• the instructor tells students to watch the film (on or off campus) over the weekend and come to the next class prepared to discuss it
  • the instructor gives students a “reading list” of 10 films and tells them to watch one (or more) and write an essay about it
  • a masters student doing thesis on a famous director repeatedly views films by that director 

Here are some examples which are NOT educational use and would not be permitted:

  • the university holds an event open to the public and wants to stream a film from the CoD platform
  • a student club wants to hold a movie night on campus and stream the film via CoD

However, note the question below about the Criterion Entertainment PPR licence. If a school has the Entertainment PPR licence, the above two examples would be permitted.

My school has the Criterion Public Performance Rights (PPR) licence which allows for Entertainment uses. Does that expand the use(s) they may make of the CoD service?

Yes. The Entertainment PPR licence requires that the film being shown is a legitimate copy (i.e. purchased by library, the instructor's personal copy, etc.), not an illegal copy. The CoD platform is a legitimate source for films. Note that the Entertainment PPR licence only covers on-campus viewing. Off campus entertainment use is never permitted.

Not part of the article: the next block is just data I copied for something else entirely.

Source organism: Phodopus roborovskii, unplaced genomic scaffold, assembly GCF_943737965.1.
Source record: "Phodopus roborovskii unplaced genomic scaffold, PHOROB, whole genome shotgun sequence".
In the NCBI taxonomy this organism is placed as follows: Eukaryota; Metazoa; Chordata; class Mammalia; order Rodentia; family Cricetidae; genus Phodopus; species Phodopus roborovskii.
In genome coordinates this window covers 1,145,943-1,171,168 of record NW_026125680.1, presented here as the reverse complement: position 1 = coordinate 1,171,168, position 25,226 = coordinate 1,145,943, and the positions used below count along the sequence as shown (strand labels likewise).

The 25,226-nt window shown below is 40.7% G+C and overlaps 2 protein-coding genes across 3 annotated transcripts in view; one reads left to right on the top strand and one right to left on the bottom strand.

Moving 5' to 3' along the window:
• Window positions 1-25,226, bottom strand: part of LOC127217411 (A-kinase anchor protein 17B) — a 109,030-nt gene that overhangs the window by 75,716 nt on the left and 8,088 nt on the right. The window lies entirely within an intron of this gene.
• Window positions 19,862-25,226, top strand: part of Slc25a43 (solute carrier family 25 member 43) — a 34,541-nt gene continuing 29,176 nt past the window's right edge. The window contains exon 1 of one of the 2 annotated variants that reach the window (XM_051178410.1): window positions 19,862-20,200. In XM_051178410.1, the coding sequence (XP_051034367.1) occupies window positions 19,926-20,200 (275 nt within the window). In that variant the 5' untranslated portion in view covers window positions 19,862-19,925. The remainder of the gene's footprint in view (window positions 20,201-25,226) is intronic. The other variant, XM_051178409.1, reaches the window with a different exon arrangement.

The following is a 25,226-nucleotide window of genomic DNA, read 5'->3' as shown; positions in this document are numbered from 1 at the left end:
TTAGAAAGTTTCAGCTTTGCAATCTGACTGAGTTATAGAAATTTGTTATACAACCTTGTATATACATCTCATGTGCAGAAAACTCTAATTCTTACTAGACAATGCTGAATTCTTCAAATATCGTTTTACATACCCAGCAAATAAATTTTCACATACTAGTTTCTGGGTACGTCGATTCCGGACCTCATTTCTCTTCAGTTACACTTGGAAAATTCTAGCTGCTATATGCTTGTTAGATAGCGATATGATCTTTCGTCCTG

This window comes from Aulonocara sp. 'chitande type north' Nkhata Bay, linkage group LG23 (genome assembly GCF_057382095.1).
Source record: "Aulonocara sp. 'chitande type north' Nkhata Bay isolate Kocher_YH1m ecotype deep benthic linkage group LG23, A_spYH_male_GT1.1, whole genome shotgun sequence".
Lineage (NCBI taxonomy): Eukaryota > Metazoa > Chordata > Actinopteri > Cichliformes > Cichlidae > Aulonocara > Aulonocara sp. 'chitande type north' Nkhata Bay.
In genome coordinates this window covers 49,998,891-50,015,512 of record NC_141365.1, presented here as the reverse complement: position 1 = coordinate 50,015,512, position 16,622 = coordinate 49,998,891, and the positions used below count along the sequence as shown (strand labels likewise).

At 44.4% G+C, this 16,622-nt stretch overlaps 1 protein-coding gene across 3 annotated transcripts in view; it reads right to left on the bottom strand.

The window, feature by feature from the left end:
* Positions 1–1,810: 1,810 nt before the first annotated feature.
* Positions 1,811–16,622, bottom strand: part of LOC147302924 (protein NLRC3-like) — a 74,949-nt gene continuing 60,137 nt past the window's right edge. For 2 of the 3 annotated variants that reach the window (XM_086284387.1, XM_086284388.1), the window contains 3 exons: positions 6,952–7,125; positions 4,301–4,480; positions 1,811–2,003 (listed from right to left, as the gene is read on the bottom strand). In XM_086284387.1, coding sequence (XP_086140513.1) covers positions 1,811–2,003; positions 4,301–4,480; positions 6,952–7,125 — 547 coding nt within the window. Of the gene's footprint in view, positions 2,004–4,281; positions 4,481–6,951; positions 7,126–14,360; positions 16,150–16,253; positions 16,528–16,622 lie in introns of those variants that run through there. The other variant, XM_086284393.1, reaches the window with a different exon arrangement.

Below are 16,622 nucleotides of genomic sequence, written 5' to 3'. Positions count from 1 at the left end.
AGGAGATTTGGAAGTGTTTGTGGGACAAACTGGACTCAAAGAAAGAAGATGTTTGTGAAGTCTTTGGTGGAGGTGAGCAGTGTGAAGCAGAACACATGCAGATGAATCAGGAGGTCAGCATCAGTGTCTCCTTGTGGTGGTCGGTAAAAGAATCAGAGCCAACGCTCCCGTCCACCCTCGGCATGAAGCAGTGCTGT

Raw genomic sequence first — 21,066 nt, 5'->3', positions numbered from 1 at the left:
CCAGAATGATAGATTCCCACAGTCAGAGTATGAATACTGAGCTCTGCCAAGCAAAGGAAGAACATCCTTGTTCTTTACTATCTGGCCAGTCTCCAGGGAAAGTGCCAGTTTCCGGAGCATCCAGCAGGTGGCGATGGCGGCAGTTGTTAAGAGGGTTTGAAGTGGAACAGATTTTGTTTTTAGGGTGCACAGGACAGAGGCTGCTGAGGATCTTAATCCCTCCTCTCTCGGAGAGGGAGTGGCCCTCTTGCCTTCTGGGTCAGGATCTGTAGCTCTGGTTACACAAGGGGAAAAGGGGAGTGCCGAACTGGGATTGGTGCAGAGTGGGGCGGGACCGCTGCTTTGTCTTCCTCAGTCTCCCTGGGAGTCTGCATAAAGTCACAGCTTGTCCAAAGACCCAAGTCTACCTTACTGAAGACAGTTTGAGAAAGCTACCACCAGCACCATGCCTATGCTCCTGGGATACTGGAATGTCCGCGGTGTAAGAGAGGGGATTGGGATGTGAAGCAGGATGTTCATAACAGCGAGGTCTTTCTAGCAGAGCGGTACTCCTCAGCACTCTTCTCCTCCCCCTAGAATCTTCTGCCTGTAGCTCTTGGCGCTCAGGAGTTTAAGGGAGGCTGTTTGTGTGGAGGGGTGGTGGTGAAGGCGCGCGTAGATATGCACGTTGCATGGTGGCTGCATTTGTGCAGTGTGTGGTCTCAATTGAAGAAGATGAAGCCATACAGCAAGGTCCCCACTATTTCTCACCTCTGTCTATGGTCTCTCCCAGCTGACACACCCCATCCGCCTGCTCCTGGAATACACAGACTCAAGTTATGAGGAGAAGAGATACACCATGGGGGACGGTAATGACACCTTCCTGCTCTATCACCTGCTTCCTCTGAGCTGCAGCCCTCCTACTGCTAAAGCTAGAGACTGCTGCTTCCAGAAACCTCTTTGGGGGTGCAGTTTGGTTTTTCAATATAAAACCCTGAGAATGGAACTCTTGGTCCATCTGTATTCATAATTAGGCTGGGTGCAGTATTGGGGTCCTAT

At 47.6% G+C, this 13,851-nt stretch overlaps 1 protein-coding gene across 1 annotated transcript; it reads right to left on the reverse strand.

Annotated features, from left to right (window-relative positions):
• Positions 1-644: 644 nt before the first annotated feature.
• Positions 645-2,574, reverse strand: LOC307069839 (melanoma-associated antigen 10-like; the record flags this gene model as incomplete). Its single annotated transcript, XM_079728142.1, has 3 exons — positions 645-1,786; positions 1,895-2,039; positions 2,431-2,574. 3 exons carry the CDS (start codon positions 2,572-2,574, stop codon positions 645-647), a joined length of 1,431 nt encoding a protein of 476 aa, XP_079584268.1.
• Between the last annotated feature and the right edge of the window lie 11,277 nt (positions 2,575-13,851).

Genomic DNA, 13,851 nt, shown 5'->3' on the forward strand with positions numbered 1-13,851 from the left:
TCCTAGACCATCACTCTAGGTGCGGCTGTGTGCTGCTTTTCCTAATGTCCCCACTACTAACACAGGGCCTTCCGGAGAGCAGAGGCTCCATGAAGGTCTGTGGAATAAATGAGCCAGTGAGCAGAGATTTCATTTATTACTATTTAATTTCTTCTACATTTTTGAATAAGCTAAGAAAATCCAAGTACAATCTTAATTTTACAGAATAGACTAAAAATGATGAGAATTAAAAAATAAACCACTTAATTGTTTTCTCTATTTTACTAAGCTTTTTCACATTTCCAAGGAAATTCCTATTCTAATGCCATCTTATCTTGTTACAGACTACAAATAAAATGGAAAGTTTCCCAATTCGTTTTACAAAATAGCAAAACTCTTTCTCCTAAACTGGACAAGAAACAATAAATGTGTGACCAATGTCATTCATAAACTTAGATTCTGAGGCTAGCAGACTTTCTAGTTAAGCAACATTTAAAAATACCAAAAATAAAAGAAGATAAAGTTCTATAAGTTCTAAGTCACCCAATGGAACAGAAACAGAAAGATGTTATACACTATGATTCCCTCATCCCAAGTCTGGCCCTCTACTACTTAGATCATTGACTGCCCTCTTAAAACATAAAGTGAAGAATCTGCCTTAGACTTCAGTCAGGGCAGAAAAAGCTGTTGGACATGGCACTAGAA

Do the films have Closed Captioning (CC)?

No, but most films have subtitles. Subtitling may not meet accessibility requirements. The vendor states they're working on CC, but it is expensive and will not be complete anytime soon.

Can the MARC records be loaded to a knowledge base or discovery layer?

Yes. Libraries can use whatever local access tools they wish to handle the MARC records, including the ILS and other such tools. Instructors can then freely copy those links into Learning Management Systems or online syllabi as desired. 

Are usage statistics are available?

Yes, Criterion automatically generates monthly usage statistics for each subscribing institution and sends them out on the first Monday of the month to the library contact on file.

Questions? Contact: 
Reba Ouimet